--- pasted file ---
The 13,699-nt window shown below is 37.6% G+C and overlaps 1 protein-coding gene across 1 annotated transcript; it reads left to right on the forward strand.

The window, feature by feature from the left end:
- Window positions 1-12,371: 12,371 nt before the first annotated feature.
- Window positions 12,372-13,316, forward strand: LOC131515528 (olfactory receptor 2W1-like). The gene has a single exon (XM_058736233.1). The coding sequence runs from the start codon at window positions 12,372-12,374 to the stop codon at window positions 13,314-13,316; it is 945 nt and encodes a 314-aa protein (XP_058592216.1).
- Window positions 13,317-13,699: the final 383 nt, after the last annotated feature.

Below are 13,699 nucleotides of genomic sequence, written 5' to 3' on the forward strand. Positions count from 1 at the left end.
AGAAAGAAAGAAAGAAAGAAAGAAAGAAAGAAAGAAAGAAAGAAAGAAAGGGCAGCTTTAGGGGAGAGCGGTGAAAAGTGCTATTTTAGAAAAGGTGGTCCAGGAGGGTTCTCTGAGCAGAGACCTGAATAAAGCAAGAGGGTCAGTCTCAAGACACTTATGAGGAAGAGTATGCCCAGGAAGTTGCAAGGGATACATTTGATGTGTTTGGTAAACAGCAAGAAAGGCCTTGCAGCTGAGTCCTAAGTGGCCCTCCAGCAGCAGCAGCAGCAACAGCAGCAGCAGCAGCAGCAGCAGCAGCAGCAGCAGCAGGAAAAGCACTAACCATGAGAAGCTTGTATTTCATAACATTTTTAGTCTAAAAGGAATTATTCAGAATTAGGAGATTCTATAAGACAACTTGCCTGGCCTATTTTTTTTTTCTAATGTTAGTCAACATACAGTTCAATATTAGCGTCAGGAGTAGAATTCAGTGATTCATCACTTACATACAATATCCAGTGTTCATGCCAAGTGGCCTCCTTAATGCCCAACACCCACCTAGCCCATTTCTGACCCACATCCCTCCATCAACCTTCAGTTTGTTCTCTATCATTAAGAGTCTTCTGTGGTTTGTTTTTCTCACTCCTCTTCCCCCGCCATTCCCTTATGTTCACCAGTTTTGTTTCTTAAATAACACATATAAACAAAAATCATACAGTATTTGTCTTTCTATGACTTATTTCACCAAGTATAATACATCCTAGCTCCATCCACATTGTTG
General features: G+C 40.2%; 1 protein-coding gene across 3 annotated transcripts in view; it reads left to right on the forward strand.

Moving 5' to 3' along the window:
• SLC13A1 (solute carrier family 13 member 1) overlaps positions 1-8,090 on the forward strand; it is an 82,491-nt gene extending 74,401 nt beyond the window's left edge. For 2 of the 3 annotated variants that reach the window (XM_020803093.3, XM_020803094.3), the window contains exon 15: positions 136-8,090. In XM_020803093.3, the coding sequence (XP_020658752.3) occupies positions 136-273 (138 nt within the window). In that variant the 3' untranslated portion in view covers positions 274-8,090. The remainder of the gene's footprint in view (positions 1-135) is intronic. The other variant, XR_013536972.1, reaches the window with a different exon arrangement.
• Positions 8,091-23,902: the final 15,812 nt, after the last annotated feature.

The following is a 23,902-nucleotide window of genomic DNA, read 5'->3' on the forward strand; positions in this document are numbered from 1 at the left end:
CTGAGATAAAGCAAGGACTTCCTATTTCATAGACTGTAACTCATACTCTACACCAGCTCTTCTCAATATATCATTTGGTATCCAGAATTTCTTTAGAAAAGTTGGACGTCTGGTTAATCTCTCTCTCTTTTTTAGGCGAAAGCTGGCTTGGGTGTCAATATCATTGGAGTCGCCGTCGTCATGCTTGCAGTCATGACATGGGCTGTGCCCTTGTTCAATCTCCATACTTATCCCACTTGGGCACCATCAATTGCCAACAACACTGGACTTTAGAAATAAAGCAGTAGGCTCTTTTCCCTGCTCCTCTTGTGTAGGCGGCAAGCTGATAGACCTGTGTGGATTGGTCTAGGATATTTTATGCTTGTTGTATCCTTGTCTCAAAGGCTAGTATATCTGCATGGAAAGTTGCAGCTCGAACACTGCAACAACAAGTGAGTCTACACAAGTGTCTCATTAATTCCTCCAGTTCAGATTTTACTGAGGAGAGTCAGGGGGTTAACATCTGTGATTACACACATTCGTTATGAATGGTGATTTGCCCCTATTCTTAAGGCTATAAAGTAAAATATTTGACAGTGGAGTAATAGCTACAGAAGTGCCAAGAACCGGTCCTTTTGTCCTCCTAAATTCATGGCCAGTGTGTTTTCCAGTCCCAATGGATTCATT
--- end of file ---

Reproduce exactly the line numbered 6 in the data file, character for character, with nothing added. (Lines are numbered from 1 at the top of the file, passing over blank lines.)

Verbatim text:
Below are 13,699 nucleotides of genomic sequence, written 5' to 3' on the forward strand. Positions count from 1 at the left end.